[DR. SOL TAYLOR HOME / MORE COIN COLUMNS][THE-SIGNAL.COM]
What is the Ideal Birthday or Holiday Gift?
By Dr. Sol Taylor
A relatively new gift idea from the U.S. Mint is the 50-State Quarters Greetings from America Portfolio, which combines the year's five quarter designs with their corresponding postage stamps for $29.99. (Photo:
Saturday, December 17, 2005
oys hold a very limited interest. Clothing has a small finite life span. Electronics become obsolete too fast. So what is the ideal birthday or holiday gift for a youngster? For generations the answer has been coins.
As a youngster during the Great Depression, my favorite birthday gifts were gold coins usually $2.50 gold pieces (called "quarter eagles"). Back then, they were worth about $3 or $4.
Since the 1950s, a favorite birthday or holiday gift has been the proof set. The U.S. Mint today makes several varieties, including silver sets and American Legacy Collection sets in custom, plush cases.
Current proof sets run from $23 for base metal to $38 for silver; at the high end, the American Legacy sets, which include the annual commemorative pieces, sell for $135. These gifts have a long shelf life and in many cases appreciate in value over time.
Special "birthday" holders come in three-piece plastic format with an oval for a photo and proof coins of the birth year of the recipient. These are very popular as bar-and bat-mitzvah gifts, since they are personalized and can be displayed in a cabinet rather than stashed away in a safe deposit box. Any coin dealer usually has an inventory of various years of these sets on hand, and can easily obtain sets for years not in inventory.
Another popular gift item has been a shiny silver dollar, preferably from the 1878-1921 era (called "Morgan dollars"). There are many custom holders available to house these coins, and they make ideal birthday gifts. Again, most coin dealers have such coins on hand, usually in the $25 to $30 range (of course, much more for certain dates).
Each year since 1999, the Mint has been issuing five of the 50-state quarters in special mint holders. Unlike the coins you can get at the bank, these coins come with an "S" mint mark, indicating they were made in San Francisco. For most years, these sets sell in the $15 to $25 range.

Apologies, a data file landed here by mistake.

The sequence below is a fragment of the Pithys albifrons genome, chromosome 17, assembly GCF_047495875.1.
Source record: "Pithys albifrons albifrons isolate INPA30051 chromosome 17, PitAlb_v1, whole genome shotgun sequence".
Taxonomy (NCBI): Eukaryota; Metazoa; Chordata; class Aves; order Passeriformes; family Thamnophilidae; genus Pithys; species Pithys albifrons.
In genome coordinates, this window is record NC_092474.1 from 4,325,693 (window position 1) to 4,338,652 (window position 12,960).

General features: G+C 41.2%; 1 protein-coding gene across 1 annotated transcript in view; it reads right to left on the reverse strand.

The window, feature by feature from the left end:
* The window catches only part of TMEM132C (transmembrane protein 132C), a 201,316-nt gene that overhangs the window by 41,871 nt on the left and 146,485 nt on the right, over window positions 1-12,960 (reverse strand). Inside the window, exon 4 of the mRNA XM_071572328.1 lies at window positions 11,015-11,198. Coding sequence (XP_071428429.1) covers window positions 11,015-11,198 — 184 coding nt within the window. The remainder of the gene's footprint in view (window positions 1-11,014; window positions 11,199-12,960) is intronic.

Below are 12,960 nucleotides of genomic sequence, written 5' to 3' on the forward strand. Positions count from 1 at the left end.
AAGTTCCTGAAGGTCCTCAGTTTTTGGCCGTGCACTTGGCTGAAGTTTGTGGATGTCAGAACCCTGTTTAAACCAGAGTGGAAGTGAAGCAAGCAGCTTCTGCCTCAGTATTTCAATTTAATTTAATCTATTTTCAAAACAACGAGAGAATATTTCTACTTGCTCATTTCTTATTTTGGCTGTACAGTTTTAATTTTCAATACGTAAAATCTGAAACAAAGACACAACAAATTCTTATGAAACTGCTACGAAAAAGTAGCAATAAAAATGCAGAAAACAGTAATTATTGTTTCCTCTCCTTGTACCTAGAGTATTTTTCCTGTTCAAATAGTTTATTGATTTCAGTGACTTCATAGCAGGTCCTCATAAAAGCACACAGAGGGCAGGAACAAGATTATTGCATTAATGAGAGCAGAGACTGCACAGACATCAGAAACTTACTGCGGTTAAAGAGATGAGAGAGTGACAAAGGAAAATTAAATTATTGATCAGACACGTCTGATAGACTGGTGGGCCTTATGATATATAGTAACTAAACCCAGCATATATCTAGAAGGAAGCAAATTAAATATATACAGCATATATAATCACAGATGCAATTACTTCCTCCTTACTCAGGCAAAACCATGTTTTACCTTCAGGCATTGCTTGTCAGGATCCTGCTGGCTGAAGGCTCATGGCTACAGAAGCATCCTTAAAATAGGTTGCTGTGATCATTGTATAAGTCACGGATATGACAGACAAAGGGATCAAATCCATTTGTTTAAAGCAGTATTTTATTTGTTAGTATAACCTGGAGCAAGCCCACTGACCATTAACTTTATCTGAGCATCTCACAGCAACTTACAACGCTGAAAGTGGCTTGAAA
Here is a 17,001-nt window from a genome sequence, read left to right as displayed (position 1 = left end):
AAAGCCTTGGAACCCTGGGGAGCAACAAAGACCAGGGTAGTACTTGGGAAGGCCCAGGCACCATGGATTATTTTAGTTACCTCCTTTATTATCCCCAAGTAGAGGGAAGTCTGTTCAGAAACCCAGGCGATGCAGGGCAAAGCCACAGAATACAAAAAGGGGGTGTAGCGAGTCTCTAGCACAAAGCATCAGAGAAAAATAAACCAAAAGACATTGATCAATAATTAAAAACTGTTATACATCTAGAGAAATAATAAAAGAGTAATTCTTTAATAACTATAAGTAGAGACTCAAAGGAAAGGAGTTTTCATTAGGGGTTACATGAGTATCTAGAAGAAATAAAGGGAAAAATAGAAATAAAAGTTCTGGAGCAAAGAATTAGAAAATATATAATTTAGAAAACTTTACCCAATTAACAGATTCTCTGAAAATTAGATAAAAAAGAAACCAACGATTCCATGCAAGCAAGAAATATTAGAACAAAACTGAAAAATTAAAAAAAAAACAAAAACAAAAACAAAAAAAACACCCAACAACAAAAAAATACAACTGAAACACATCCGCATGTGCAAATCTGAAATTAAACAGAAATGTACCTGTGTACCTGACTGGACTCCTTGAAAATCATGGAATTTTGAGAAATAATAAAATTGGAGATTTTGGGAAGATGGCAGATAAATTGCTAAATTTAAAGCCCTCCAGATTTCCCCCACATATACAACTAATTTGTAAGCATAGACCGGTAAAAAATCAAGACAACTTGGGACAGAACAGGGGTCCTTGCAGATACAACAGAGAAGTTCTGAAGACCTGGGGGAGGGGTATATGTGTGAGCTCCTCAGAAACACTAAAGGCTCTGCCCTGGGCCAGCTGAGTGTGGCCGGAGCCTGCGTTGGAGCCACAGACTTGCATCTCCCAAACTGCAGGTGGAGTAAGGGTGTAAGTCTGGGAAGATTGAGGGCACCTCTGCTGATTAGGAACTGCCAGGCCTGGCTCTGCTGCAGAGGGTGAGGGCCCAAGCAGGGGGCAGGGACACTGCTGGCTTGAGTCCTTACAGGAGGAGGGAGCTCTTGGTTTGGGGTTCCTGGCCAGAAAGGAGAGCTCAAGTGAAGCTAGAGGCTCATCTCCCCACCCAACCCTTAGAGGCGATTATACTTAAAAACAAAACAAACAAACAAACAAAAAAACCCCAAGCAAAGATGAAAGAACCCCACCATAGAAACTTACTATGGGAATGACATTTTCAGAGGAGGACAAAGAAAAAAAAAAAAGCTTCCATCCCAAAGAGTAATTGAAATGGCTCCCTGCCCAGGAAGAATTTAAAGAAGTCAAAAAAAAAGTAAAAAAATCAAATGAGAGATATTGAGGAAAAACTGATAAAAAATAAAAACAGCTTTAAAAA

The quarter series is more than halfway complete. For each year of the series, one can assemble a rather impressive collection 50 coins in 10 holders, and possibly 55 coins, if the District of Columbia and the U.S. territories are added. They make a special gift for a college graduate, a 21st birthday, or even a wedding present for the couple who has "everything."
Finally, the ultimate gift, for those who can afford it, is a large, gold coin such as the Saint-Gaudens $20 gold piece, dated 1907 to 1932 (the 1907s and the few in the 1930s are definitely not affordable). This large, handsome piece is sometimes seen in necklace pendants often special gifts given decades ago. Today such coins run about $600 in average condition.
Other large gold coins can serve the same function: modern U.S. gold eagles, Canadian Maple Leafs, Austrian 4 Ducats, and a variety of other large foreign gold pieces. Prices vary with the bullion market.
Unlike more common gifts found online or at the mall, these gifts have long-lasting beauty, value, and in most cases appreciation. Plus, they are gender-neutral, universally admired, and often very attractive.
Dr. Sol Taylor of Sherman Oaks is president of the Society of Lincoln Cent Collectors and author of The Standard Guide to the Lincoln Cent. Click here for ordering information.
©2005, THE SIGNAL · ALL RIGHTS RESERVED.